Quantcast

Monsanto Bullies EPA on Glyphosate Ruling

GMO
Environmental Working Group

By Violet Batcha

The U.S. Environmental Protection Agency ( EPA) is seeking public input on the health impacts of glyphosate, the active ingredient in Monsanto's Roundup herbicide. But despite mounting evidence, the EPA continues to ignore glyphosate's hazards, and it looks like Monsanto's under-the-table influence may be a reason why.

Monsanto has launched a campaign to pressure the EPA into declaring glyphosate safe. It is terrified of losing the profits from selling this ubiquitous herbicide.


The use of glyphosate on U.S. farmland has exploded in recent years. A recent study found that Americans' exposure to the pesticide has increased fivefold since it was first introduced more than 20 years ago.

As use of glyphosate has increased, so have concerns about its health hazards.

In 2015, the International Agency for Research on Cancer classified glyphosate as a probable human carcinogen. Earlier this year, California added glyphosate to the state's Proposition 65 registry as a chemical known to cause cancer. A 2018 study out of Indiana University linked glyphosate to shorter pregnancy, which can increase a child's risk of chronic diseases later in life.

California's Proposition 65 listing would require cancer warning labels on Roundup. A group of Big Ag lobbyists, backed by Monsanto, has taken action to stop the labeling rule from taking effect.

Meanwhile, unsealed court documents have revealed Monsanto's efforts to collude with the EPA to cover up glyphosate's cancer risks. In lawsuits against Monsanto by cancer victims, an EPA official who was in charge of evaluating the herbicide's cancer risk has been accused of aiding the company's efforts to kill the agency's investigation.

But now we have a chance to make our voices heard. We can urge the EPA not to cave to Monsanto's pressure and to review all the science linking glyphosate to cancer. But we only have until April 30 to flood the EPA with comments.

Make sure EPA chief Scott Pruitt knows you're watching. Tell him to stand up to Monsanto and protect public health.

Reposted with permission from our media associate Environmental Working Group.

EcoWatch Daily Newsletter

Passengers trying to reach Berlin's Tegel Airport on Sunday were hit with delays after police blocked roads and enacted tighter security controls in response to a climate protest.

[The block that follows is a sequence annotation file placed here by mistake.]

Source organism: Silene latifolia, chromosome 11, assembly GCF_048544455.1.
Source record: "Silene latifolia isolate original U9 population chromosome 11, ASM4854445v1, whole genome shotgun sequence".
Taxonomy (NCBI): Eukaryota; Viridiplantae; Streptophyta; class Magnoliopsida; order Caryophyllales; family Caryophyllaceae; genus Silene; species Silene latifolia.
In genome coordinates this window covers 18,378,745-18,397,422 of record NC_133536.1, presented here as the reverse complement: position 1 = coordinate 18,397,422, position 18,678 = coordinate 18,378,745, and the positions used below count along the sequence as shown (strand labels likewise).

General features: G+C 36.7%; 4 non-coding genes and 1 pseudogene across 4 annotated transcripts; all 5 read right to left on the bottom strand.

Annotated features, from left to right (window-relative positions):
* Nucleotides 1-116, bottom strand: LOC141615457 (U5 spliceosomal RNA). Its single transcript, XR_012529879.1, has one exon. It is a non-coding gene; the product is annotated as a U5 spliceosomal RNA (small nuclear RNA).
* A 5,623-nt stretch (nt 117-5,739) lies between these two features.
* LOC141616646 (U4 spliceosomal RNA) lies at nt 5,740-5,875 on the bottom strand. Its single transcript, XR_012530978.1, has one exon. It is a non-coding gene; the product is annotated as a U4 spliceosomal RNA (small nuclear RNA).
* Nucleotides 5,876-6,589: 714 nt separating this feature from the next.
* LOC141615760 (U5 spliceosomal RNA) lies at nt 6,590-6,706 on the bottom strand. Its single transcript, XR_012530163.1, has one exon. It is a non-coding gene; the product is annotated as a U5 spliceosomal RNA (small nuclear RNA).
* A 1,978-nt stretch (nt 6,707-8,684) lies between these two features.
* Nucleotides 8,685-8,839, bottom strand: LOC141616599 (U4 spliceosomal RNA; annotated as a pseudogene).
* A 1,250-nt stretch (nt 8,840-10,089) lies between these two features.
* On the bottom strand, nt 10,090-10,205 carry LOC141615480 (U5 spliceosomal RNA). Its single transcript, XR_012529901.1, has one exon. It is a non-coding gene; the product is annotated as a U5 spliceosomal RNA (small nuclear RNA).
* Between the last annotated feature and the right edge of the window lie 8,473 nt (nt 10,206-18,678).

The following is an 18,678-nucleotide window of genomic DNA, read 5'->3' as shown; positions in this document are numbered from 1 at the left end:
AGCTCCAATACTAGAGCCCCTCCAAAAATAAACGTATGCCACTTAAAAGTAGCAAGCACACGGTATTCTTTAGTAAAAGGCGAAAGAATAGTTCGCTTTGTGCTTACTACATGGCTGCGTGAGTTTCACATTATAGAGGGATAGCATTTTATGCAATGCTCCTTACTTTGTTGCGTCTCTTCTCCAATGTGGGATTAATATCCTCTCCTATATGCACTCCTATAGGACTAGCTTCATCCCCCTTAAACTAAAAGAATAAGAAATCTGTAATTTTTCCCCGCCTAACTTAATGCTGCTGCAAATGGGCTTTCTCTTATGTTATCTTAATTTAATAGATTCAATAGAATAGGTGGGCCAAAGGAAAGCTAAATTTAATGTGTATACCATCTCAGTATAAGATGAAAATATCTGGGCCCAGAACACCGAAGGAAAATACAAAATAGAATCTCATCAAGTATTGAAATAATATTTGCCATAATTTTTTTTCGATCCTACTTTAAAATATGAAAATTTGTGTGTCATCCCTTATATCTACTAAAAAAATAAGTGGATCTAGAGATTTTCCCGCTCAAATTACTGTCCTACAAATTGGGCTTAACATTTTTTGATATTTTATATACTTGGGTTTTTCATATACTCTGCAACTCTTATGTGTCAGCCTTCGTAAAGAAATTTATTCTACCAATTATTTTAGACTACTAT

Read More Show Less
A military police officer in Charlotte, North Carolina, pets Rosco, a post-traumatic stress disorder companion animal certified to accompany him, on Jan. 11, 2014. North Carolina National Guard

For 21 years, Doug Distaso served his country in the United States Air Force.

He commanded joint aviation, maintenance, and support personnel globally and served as a primary legislative affairs lead for two U.S. Special Operations Command leaders.

But after an Air Force plane accident left him with a traumatic brain injury, post-traumatic stress disorder (PTSD), and chronic pain, Distaso was placed on more than a dozen prescription medications by doctors at the U.S. Department of Veterans Affairs (VA).

Read More Show Less
Sponsored
(L) Selma Three Stone Engagement Ring. (R) The Greener Diamond Farm Project. MiaDonna

By Bailey Hopp

If you had to choose a diamond for your engagement ring from below or above the ground, which would you pick … and why would you pick it? This is the main question consumers are facing when picking out their diamond engagement ring today. With a dramatic increase in demand for conflict-free lab-grown diamonds, the diamond industry is shifting right before our eyes.

Read More Show Less
Preliminary tests of the bubble barrier have shown it to be capable of ushering 80 percent of the canal's plastic waste to its banks. The Great Bubble Barrier / YouTube screenshot

The scourge of plastic waste that washes up on once-pristine beaches and finds its way into the middle of the ocean often starts on land, is dumped in rivers and canals, and gets carried out to sea. At the current rate, marine plastic is predicted to outweigh all the fish in the seas by 2050, according to Silicon Canals.

Read More Show Less
Man stands on stage at Fort Leonard Wood in the U.S. Brett Sayles / Pexels

Wilson "Woody" Powell served in the Air Force during the Korean war. But in the decades since, he's become staunchly anti-war.

Read More Show Less
Sponsored
Sen. Bernie Sanders and Rep. Alexandria Ocasio-Cortez at a rally in Council Bluffs, Iowa on Nov. 8. Matt Johnson / CC BY 2.0

By Julia Conley

Joined by Rep. Alexandria Ocasio-Cortez Friday night, Sen. Bernie Sanders held the largest rally of any 2020 Democratic presidential candidate to date in Iowa, drawing more than 2,400 people to Iowa Western Community College in Council Bluffs.

Read More Show Less

Scientists have developed an innovative way to protect endangered rhinos from poaching: flood the market for rhino horn with a cheap, fake alternative.

Read More Show Less
With fires burning across the country, Australian officials say the situation is "unchartered territory." CBC News / YouTube screenshot

More than 130 wildfires were burning on Australia's East Coast Sunday, The Guardian reported. The blazes have killed three and destroyed at least 150 structures so far, and conditions are expected to worsen Tuesday, when the greater Sydney area will face "catastrophic fire danger" for the first time.

Read More Show Less